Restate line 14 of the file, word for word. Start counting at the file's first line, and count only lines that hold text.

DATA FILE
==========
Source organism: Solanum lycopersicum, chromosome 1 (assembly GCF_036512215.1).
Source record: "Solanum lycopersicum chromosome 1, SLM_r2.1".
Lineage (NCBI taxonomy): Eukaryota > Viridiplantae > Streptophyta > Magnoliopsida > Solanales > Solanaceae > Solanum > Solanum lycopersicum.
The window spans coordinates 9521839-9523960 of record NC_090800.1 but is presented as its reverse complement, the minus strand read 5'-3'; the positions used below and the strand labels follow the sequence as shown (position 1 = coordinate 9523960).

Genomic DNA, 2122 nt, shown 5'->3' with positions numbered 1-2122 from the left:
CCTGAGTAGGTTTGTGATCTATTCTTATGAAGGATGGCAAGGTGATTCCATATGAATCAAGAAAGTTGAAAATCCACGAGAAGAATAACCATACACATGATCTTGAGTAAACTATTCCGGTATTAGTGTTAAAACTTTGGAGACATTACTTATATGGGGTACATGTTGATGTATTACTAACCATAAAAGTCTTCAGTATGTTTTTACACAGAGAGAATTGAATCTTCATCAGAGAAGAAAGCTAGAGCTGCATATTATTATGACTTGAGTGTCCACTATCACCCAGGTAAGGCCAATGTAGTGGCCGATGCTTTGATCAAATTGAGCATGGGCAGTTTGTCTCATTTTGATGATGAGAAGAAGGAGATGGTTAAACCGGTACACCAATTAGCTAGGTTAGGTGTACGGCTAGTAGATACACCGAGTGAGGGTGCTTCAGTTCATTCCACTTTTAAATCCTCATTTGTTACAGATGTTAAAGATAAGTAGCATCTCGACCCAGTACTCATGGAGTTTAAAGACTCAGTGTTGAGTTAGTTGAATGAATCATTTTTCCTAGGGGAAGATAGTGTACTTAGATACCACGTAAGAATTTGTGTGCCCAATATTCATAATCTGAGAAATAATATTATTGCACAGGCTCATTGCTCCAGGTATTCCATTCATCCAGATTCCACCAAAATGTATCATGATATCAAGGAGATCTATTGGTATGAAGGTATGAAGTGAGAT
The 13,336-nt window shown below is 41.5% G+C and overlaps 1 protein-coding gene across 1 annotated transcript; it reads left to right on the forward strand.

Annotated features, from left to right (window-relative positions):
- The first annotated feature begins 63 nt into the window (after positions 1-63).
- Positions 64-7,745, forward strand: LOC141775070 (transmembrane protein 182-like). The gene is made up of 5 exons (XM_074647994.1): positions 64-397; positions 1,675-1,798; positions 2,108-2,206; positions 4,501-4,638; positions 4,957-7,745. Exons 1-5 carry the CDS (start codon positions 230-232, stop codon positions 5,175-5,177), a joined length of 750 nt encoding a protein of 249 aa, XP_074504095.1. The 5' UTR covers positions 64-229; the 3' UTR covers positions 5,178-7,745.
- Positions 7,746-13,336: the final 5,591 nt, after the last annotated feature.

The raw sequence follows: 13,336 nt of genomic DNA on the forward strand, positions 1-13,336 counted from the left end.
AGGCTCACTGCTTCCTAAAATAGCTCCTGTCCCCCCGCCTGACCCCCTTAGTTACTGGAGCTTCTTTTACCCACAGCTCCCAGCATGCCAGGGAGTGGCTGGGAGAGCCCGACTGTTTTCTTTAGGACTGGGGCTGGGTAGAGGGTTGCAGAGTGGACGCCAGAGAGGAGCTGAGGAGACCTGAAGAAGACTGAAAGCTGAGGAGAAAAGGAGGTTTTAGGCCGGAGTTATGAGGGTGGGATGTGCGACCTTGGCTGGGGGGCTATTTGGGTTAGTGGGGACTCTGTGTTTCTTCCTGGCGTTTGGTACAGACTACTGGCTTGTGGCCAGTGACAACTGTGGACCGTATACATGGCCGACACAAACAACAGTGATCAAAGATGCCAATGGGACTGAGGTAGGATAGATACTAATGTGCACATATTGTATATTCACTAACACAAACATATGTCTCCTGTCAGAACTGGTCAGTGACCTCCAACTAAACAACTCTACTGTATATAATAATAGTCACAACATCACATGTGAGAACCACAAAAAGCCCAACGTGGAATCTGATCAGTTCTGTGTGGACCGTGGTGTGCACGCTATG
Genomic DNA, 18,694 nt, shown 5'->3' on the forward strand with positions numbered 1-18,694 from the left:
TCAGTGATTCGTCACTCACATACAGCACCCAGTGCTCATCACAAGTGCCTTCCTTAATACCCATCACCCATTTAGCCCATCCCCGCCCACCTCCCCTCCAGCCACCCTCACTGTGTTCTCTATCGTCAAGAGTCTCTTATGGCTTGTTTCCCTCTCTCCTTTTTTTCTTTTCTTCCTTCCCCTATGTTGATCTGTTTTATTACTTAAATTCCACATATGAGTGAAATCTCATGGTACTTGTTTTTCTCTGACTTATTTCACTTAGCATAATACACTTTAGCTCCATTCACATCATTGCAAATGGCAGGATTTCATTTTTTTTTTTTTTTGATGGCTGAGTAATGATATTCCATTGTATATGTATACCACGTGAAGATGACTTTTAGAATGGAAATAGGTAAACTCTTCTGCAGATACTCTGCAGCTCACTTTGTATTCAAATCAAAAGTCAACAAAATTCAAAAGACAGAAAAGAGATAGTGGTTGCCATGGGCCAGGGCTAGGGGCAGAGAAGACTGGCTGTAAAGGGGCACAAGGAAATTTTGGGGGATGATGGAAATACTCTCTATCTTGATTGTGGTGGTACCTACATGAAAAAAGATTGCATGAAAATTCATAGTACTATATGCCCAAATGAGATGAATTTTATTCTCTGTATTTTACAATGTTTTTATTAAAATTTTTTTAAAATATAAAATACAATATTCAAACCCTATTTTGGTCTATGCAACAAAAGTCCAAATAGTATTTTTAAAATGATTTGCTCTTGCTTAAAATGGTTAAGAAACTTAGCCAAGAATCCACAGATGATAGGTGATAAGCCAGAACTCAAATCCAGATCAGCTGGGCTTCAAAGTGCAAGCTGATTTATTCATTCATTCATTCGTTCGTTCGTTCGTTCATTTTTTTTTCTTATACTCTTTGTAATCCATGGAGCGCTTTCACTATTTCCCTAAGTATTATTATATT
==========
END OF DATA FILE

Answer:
Genomic DNA, 18,694 nt, shown 5'->3' on the forward strand with positions numbered 1-18,694 from the left: